A shelving wall built from salvaged douglas fir and painted surfaces integrates with the architecture by a central compartment which aligns with the side window frames and white surfaces that match the walls. Three pairs of various sized sliding doors can move along the thirteen foot width to conceal or reveal the media equipment, books, and art, stored within.
Collaboration with Adam Reineck
Published in "Reinventing the Chicken Coop" by Storey Publishing 2nd Place: IDSA's Digging Deeper Competition
What started as a concept for more efficient urban farming, SYM won 2nd place in San Francisco's Digging Deeper competition, and was recently built as part of a forthcoming book by Storey Publishing on chicken coop design. The basic concept is a system of 4’ x 4’ modules that enable easy, efficient, and local production of food, where space is a luxury, and passion for sustainable farming is rampant: namely San Francisco.
There are 6 basic elements to play with, including a chicken coop, chicken run, water collection unit, greenhouse, cold frame, and compost bin. Combining these elements together create symbiotic relationships with each other when connected.
For example: When the chicken coop is connected to a compost element below, and a greenhouse on one side, the chickens are kept warm by the greenhouse, fertilize the compost with their manure (which also produces heat), can be fed with red worms, weeds and insects that propogate in the compost, which produce a more nutritious egg for you to eat, along with rich and vital compost to grow more veggies with in the greenhouse, which also produces food year-round.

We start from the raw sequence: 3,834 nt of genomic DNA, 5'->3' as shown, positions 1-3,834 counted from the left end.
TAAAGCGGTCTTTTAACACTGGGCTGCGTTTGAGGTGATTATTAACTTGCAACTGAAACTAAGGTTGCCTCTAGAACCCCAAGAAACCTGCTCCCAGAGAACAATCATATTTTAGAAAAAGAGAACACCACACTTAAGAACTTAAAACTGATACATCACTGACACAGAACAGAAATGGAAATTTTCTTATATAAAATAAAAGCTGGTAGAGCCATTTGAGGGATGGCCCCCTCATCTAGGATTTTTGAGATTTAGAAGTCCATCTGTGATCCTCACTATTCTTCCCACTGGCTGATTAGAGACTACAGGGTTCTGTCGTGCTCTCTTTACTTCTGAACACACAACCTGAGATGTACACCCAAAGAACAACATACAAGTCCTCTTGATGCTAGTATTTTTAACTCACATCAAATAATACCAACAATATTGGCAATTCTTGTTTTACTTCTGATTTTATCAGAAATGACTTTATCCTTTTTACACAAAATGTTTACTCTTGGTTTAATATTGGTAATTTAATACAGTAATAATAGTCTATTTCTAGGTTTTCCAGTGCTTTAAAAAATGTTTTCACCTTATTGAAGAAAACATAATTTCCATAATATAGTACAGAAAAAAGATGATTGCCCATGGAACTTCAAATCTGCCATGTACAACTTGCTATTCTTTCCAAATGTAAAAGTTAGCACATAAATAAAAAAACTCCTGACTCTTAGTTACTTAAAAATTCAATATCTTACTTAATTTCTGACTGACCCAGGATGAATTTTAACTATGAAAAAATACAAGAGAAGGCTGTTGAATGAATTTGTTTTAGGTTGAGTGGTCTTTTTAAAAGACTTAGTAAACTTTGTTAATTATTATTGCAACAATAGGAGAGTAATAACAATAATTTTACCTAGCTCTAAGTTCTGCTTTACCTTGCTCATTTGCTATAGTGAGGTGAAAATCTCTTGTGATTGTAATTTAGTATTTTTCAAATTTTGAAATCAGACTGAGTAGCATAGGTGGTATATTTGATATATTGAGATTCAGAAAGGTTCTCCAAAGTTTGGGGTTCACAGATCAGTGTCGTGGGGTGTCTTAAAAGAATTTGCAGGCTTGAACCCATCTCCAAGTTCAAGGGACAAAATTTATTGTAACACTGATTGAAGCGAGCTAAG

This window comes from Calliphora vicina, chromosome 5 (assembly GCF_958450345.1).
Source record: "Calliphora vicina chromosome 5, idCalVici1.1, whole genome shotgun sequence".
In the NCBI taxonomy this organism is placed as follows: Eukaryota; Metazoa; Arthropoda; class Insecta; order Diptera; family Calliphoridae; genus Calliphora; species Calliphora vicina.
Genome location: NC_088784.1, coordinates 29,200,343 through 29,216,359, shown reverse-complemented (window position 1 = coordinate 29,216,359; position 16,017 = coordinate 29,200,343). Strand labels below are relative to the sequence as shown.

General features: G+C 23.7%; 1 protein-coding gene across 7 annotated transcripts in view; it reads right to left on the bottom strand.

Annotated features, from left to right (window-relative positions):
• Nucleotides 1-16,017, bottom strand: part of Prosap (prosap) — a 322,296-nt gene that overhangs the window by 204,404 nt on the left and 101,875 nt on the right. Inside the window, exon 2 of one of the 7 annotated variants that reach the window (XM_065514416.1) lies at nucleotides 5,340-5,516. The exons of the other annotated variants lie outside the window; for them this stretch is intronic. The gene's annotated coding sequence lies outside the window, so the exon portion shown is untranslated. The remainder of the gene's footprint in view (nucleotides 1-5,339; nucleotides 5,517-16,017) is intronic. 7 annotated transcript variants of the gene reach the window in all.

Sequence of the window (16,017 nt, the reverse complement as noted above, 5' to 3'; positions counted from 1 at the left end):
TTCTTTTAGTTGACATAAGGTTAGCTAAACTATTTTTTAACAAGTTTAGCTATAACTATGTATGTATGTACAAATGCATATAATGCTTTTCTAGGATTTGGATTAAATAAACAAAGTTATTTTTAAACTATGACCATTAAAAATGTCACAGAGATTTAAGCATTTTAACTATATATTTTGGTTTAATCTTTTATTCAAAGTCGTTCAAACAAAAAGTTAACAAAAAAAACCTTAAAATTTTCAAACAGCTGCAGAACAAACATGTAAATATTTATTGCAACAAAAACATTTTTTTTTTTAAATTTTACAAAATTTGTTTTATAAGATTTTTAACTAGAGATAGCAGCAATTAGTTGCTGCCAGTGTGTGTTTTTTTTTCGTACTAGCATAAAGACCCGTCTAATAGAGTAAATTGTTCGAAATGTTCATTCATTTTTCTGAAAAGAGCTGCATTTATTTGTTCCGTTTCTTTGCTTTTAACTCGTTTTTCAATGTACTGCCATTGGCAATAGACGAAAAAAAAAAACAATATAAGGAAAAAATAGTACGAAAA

The facility of the system and foolproof nature of its elements create an easy “in” for anyone wondering how they could possibly sustain themselves in the big city. SYM can also be scaled for use in schools for education, communities for intensive production, or just the confines of your own urban backyard for gratifying and personally rewarding results.
This slatted teak dining set sits nestled in an irregular shaped corner of a patio on Telegraph Hill. The wrap around bench maximizes seating by following the architecture's perimeter and the acute corner creates an intimate and inviting space on the San Francisco Bay facing porch. Angled slats align with the main wall and sit parallel with the view. The consistent slat orientation simplifies an otherwise complex arrangement of angled surfaces and create a visual connection between the benches and center table. An integrated adjustable back rest sits discreetly when folded down and when up allows for a number of angles for reading, sleeping, or conversing.